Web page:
TEFCA is not live yet, but the tea leaves point to a partial “Go Live” announcement at ONC’s Annual Meeting on December 14-15, 2023. We’ll see if “Go Live” means two Qualified Health Information Networks (QHINs), or maybe more.
Despite achieving the “Go Live” milestone, these first connections will be limited to queries for treatment purposes. The emphasis on treatment arises from existing networks having the most experience in supporting it. That means it will take more time before TEFCA goes live with other permitted exchange purposes: Payment, Healthcare Operations, Individual Access, Public Health, and Benefit Determination.
Meantime, a robust community of committed interoperability stakeholders is shaping up around TEFCA. For example, Carequality is hosting an individual access early adopter’s program in 2024Q1, which b.well will be participating in. This initiative will be watched closely by regulators and stakeholders within the TEFCA community.
Significant efforts are underway to ensure that information exchange benefits providers, payers, and most importantly, consumers. This mission is championed by the information usability workgroup.
Plus, a new workgroup is getting started to build out a formal privacy and consent framework across TEFCA. The idea is to leverage FHIR resources and profiles to tag and manage data according to a consensus standard set of policies and consent rules. So, if you query for a treatment purpose there will be an audit trail to see that this purpose was used appropriately.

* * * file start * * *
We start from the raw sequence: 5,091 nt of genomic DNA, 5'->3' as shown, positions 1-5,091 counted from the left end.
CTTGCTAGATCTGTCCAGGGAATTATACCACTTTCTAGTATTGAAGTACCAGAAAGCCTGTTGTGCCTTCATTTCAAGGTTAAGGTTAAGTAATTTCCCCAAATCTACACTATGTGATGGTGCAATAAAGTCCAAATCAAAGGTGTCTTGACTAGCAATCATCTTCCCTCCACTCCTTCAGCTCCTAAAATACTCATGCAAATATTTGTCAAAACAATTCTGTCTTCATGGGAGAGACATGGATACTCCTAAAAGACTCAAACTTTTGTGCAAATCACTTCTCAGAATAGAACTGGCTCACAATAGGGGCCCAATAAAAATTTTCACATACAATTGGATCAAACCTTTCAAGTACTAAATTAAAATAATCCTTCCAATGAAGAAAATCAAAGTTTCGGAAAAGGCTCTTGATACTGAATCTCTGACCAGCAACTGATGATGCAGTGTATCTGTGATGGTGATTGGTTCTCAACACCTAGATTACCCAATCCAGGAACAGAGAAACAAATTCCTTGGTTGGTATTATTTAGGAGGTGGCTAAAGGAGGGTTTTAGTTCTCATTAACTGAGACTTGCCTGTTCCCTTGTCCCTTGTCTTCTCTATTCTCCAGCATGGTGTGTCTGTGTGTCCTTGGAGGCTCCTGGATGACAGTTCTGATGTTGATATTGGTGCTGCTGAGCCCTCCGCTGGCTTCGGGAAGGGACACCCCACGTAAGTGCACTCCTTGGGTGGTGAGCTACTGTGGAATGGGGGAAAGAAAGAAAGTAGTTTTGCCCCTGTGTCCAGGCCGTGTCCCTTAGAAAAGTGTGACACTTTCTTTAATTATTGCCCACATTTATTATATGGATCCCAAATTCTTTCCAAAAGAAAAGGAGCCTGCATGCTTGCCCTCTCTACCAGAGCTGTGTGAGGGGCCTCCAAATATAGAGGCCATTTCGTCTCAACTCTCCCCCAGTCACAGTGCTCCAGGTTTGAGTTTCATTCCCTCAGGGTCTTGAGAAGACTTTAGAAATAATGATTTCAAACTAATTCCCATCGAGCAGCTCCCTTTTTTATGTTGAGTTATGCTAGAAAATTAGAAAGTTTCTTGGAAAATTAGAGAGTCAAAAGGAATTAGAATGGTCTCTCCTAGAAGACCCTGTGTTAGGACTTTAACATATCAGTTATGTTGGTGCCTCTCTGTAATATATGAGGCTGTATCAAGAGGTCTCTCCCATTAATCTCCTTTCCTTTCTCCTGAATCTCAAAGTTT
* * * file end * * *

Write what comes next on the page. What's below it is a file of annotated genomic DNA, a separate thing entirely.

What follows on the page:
We’re also seeing TEFCA start to move into FHIR facilitated exchange, but around narrowly defined use cases. QHIN Candidates, like eHealth Exchange, incentivize collaboration between payers and providers with initiatives like prior auth APIs, even before regulatory mandates are finalized. This approach aims to deliver value to providers, who bear most of the burden of treatment-based interoperability, and simultaneously bring something of value to payers, so they’ll participate in TEFCA and bring their pocketbooks.
Payers seem to be onboard. Some of the largest payers spoke on a panel about getting organized around payer-to-payer APIs through TEFCA. They are supportive because of the opportunities to improve care transitions post-enrollment and before coverage years begin. We were especially excited that payers understand the need to deliver personalized digital experiences to beneficiaries as soon as they enroll in a new plan and helping them take action to reduce interruptions in their benefits. These are exactly the types of consumer digital experiences where b.well thrives.